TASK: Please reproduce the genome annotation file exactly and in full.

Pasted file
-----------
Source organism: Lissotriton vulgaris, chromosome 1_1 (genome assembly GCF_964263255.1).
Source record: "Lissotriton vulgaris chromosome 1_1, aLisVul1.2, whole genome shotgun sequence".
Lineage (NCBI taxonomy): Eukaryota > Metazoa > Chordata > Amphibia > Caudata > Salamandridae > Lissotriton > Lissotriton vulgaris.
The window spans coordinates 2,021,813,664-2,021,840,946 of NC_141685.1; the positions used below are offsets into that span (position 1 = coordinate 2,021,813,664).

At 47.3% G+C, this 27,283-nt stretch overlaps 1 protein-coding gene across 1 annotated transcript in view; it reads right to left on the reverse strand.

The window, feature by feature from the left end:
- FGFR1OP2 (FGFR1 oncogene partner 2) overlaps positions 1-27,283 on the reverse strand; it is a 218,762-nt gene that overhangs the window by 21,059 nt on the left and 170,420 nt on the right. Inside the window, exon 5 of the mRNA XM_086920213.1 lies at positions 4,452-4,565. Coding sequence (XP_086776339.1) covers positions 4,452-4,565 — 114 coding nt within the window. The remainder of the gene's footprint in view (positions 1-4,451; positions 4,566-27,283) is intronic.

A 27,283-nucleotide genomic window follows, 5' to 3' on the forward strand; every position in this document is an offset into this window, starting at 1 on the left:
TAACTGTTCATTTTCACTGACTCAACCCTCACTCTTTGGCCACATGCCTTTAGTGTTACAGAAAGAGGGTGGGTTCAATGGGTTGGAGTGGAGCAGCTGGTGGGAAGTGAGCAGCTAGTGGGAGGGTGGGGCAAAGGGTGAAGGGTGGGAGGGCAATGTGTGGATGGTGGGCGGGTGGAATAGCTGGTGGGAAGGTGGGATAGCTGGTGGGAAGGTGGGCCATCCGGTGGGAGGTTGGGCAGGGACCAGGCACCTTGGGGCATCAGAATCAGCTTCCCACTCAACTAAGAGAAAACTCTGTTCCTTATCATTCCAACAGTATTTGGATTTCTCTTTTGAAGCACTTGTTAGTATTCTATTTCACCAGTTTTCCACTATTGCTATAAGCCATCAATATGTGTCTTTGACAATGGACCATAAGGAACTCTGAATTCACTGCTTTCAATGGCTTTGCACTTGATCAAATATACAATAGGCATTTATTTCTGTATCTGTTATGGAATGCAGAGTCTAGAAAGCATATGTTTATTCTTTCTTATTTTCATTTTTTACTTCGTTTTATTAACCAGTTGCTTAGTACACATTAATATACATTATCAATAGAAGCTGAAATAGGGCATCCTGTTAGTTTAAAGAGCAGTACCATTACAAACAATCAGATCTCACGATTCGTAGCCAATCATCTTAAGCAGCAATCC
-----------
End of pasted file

Source organism: Lissotriton vulgaris, chromosome 1_1 (genome assembly GCF_964263255.1).
Source record: "Lissotriton vulgaris chromosome 1_1, aLisVul1.2, whole genome shotgun sequence".
Lineage (NCBI taxonomy): Eukaryota > Metazoa > Chordata > Amphibia > Caudata > Salamandridae > Lissotriton > Lissotriton vulgaris.
The window spans coordinates 2,021,813,664-2,021,840,946 of NC_141685.1; the positions used below are offsets into that span (position 1 = coordinate 2,021,813,664).

At 47.3% G+C, this 27,283-nt stretch overlaps 1 protein-coding gene across 1 annotated transcript in view; it reads right to left on the reverse strand.

The window, feature by feature from the left end:
- FGFR1OP2 (FGFR1 oncogene partner 2) overlaps positions 1-27,283 on the reverse strand; it is a 218,762-nt gene that overhangs the window by 21,059 nt on the left and 170,420 nt on the right. Inside the window, exon 5 of the mRNA XM_086920213.1 lies at positions 4,452-4,565. Coding sequence (XP_086776339.1) covers positions 4,452-4,565 — 114 coding nt within the window. The remainder of the gene's footprint in view (positions 1-4,451; positions 4,566-27,283) is intronic.

A 27,283-nucleotide genomic window follows, 5' to 3' on the forward strand; every position in this document is an offset into this window, starting at 1 on the left:
TAACTGTTCATTTTCACTGACTCAACCCTCACTCTTTGGCCACATGCCTTTAGTGTTACAGAAAGAGGGTGGGTTCAATGGGTTGGAGTGGAGCAGCTGGTGGGAAGTGAGCAGCTAGTGGGAGGGTGGGGCAAAGGGTGAAGGGTGGGAGGGCAATGTGTGGATGGTGGGCGGGTGGAATAGCTGGTGGGAAGGTGGGATAGCTGGTGGGAAGGTGGGCCATCCGGTGGGAGGTTGGGCAGGGACCAGGCACCTTGGGGCATCAGAATCAGCTTCCCACTCAACTAAGAGAAAACTCTGTTCCTTATCATTCCAACAGTATTTGGATTTCTCTTTTGAAGCACTTGTTAGTATTCTATTTCACCAGTTTTCCACTATTGCTATAAGCCATCAATATGTGTCTTTGACAATGGACCATAAGGAACTCTGAATTCACTGCTTTCAATGGCTTTGCACTTGATCAAATATACAATAGGCATTTATTTCTGTATCTGTTATGGAATGCAGAGTCTAGAAAGCATATGTTTATTCTTTCTTATTTTCATTTTTTACTTCGTTTTATTAACCAGTTGCTTAGTACACATTAATATACATTATCAATAGAAGCTGAAATAGGGCATCCTGTTAGTTTAAAGAGCAGTACCATTACAAACAATCAGATCTCACGATTCGTAGCCAATCATCTTAAGCAGCAATCC